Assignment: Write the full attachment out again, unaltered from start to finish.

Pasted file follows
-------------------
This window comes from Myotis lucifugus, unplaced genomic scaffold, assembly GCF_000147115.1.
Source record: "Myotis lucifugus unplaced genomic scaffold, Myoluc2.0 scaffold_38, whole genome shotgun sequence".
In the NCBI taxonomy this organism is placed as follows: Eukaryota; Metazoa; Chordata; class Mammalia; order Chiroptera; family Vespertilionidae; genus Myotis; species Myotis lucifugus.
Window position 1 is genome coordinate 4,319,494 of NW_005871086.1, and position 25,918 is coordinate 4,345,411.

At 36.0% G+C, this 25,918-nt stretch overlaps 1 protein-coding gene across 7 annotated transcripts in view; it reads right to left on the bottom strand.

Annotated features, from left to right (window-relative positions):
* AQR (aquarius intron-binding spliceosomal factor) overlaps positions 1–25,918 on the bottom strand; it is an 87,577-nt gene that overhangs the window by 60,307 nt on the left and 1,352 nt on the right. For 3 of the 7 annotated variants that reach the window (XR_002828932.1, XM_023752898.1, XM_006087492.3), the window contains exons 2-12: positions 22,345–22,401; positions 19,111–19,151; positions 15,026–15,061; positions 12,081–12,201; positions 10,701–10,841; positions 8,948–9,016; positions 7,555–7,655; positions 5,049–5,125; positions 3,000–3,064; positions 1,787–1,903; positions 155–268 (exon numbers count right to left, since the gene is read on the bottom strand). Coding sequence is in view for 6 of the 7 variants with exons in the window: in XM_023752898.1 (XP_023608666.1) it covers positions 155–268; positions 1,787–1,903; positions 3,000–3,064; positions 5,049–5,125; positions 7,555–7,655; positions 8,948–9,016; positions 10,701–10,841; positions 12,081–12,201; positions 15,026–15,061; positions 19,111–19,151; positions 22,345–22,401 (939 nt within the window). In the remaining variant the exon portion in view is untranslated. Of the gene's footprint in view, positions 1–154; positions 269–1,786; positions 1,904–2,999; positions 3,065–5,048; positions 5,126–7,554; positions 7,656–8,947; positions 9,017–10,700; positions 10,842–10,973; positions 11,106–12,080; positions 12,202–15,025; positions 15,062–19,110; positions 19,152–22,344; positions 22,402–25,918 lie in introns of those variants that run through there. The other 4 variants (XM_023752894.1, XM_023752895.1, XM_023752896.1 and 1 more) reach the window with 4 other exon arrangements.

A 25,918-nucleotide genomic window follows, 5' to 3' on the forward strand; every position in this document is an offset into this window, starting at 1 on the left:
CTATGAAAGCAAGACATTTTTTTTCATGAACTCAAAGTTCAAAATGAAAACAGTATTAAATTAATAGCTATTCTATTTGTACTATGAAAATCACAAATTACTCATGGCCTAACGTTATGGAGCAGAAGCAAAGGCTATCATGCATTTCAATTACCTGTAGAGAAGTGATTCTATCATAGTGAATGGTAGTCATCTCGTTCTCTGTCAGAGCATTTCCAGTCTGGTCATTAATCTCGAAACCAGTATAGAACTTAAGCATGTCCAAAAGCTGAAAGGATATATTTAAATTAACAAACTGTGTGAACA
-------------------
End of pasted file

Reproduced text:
This window comes from Myotis lucifugus, unplaced genomic scaffold, assembly GCF_000147115.1.
Source record: "Myotis lucifugus unplaced genomic scaffold, Myoluc2.0 scaffold_38, whole genome shotgun sequence".
In the NCBI taxonomy this organism is placed as follows: Eukaryota; Metazoa; Chordata; class Mammalia; order Chiroptera; family Vespertilionidae; genus Myotis; species Myotis lucifugus.
Window position 1 is genome coordinate 4,319,494 of NW_005871086.1, and position 25,918 is coordinate 4,345,411.

At 36.0% G+C, this 25,918-nt stretch overlaps 1 protein-coding gene across 7 annotated transcripts in view; it reads right to left on the bottom strand.

Annotated features, from left to right (window-relative positions):
* AQR (aquarius intron-binding spliceosomal factor) overlaps positions 1–25,918 on the bottom strand; it is an 87,577-nt gene that overhangs the window by 60,307 nt on the left and 1,352 nt on the right. For 3 of the 7 annotated variants that reach the window (XR_002828932.1, XM_023752898.1, XM_006087492.3), the window contains exons 2-12: positions 22,345–22,401; positions 19,111–19,151; positions 15,026–15,061; positions 12,081–12,201; positions 10,701–10,841; positions 8,948–9,016; positions 7,555–7,655; positions 5,049–5,125; positions 3,000–3,064; positions 1,787–1,903; positions 155–268 (exon numbers count right to left, since the gene is read on the bottom strand). Coding sequence is in view for 6 of the 7 variants with exons in the window: in XM_023752898.1 (XP_023608666.1) it covers positions 155–268; positions 1,787–1,903; positions 3,000–3,064; positions 5,049–5,125; positions 7,555–7,655; positions 8,948–9,016; positions 10,701–10,841; positions 12,081–12,201; positions 15,026–15,061; positions 19,111–19,151; positions 22,345–22,401 (939 nt within the window). In the remaining variant the exon portion in view is untranslated. Of the gene's footprint in view, positions 1–154; positions 269–1,786; positions 1,904–2,999; positions 3,065–5,048; positions 5,126–7,554; positions 7,656–8,947; positions 9,017–10,700; positions 10,842–10,973; positions 11,106–12,080; positions 12,202–15,025; positions 15,062–19,110; positions 19,152–22,344; positions 22,402–25,918 lie in introns of those variants that run through there. The other 4 variants (XM_023752894.1, XM_023752895.1, XM_023752896.1 and 1 more) reach the window with 4 other exon arrangements.

A 25,918-nucleotide genomic window follows, 5' to 3' on the forward strand; every position in this document is an offset into this window, starting at 1 on the left:
CTATGAAAGCAAGACATTTTTTTTCATGAACTCAAAGTTCAAAATGAAAACAGTATTAAATTAATAGCTATTCTATTTGTACTATGAAAATCACAAATTACTCATGGCCTAACGTTATGGAGCAGAAGCAAAGGCTATCATGCATTTCAATTACCTGTAGAGAAGTGATTCTATCATAGTGAATGGTAGTCATCTCGTTCTCTGTCAGAGCATTTCCAGTCTGGTCATTAATCTCGAAACCAGTATAGAACTTAAGCATGTCCAAAAGCTGAAAGGATATATTTAAATTAACAAACTGTGTGAACA